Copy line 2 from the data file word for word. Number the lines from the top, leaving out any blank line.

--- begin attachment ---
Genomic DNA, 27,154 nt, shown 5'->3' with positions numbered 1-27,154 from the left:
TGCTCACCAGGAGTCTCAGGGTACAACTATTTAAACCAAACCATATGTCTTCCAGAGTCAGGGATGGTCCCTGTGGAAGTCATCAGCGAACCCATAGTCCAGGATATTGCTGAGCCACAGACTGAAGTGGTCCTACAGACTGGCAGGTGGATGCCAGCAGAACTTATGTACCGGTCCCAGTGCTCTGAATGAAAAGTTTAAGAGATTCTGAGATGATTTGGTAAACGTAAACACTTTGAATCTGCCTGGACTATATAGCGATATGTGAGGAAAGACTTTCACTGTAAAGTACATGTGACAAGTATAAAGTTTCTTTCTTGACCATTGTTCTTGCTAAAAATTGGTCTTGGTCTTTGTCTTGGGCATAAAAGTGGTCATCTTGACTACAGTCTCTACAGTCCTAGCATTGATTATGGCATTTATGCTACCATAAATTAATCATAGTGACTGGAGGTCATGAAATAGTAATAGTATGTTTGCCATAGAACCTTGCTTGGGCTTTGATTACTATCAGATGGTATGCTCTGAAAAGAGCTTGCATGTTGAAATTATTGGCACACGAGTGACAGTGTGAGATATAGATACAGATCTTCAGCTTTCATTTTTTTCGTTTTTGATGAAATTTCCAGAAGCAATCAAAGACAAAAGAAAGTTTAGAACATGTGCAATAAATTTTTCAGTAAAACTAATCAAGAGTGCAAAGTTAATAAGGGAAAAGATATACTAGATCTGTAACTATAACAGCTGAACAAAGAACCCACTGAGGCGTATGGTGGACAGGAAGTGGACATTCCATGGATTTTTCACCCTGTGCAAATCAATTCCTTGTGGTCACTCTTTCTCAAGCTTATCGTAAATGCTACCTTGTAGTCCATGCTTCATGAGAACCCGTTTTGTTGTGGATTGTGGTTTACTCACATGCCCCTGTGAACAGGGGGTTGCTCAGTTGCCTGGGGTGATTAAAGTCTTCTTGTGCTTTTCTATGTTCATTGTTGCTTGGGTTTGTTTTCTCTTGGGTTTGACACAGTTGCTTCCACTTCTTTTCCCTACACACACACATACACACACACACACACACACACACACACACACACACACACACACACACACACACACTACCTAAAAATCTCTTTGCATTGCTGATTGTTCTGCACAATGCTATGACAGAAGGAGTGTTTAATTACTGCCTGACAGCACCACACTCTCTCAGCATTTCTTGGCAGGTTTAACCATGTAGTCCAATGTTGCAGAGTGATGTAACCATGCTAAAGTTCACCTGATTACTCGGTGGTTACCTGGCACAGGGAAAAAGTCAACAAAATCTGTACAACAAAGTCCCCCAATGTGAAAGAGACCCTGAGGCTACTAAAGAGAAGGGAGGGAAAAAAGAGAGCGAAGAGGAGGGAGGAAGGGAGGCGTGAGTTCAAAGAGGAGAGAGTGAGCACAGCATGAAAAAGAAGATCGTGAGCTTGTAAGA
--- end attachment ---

TGCTCACCAGGAGTCTCAGGGTACAACTATTTAAACCAAACCATATGTCTTCCAGAGTCAGGGATGGTCCCTGTGGAAGTCATCAGCGAACCCATAGTCCAGGATATTGCTGAGCCACAGACTGAAGTGGTCCTACAGACTGGCAGGTGGATGCCAGCAGAACTTATGTACCGGTCCCAGTGCTCTGAATGAAAAGTTTAAGAGATTCTGAGATGATTTGGTAAACGTAAACACTTTGAATCTGCCTGGACTATATAGCGATATGTGAGGAAAGACTTTCACTGTAAAGTACATGTGACAAGTATAAAGTTTCTTTCTTGACCATTGTTCTTGCTAAAAATTGGTCTTGGTCTTTGTCTTGGGCATAAAAGTGGTCATCTTGACTACAGTCTCTACAGTCCTAGCATTGATTATGGCATTTATGCTACCATAAATTAATCATAGTGACTGGAGGTCATGAAATAGTAATAGTATGTTTGCCATAGAACCTTGCTTGGGCTTTGATTACTATCAGATGGTATGCTCTGAAAAGAGCTTGCATGTTGAAATTATTGGCACACGAGTGACAGTGTGAGATATAGATACAGATCTTCAGCTTTCATTTTTTTCGTTTTTGATGAAATTTCCAGAAGCAATCAAAGACAAAAGAAAGTTTAGAACATGTGCAATAAATTTTTCAGTAAAACTAATCAAGAGTGCAAAGTTAATAAGGGAAAAGATATACTAGATCTGTAACTATAACAGCTGAACAAAGAACCCACTGAGGCGTATGGTGGACAGGAAGTGGACATTCCATGGATTTTTCACCCTGTGCAAATCAATTCCTTGTGGTCACTCTTTCTCAAGCTTATCGTAAATGCTACCTTGTAGTCCATGCTTCATGAGAACCCGTTTTGTTGTGGATTGTGGTTTACTCACATGCCCCTGTGAACAGGGGGTTGCTCAGTTGCCTGGGGTGATTAAAGTCTTCTTGTGCTTTTCTATGTTCATTGTTGCTTGGGTTTGTTTTCTCTTGGGTTTGACACAGTTGCTTCCACTTCTTTTCCCTACACACACACATACACACACACACACACACACACACACACACACACACACACACACACACACACACACTACCTAAAAATCTCTTTGCATTGCTGATTGTTCTGCACAATGCTATGACAGAAGGAGTGTTTAATTACTGCCTGACAGCACCACACTCTCTCAGCATTTCTTGGCAGGTTTAACCATGTAGTCCAATGTTGCAGAGTGATGTAACCATGCTAAAGTTCACCTGATTACTCGGTGGTTACCTGGCACAGGGAAAAAGTCAACAAAATCTGTACAACAAAGTCCCCCAATGTGAAAGAGACCCTGAGGCTACTAAAGAGAAGGGAGGGAAAAAAGAGAGCGAAGAGGAGGGAGGAAGGGAGGCGTGAGTTCAAAGAGGAGAGAGTGAGCACAGCATGAAAAAGAAGATCGTGAGCTTGTAAGA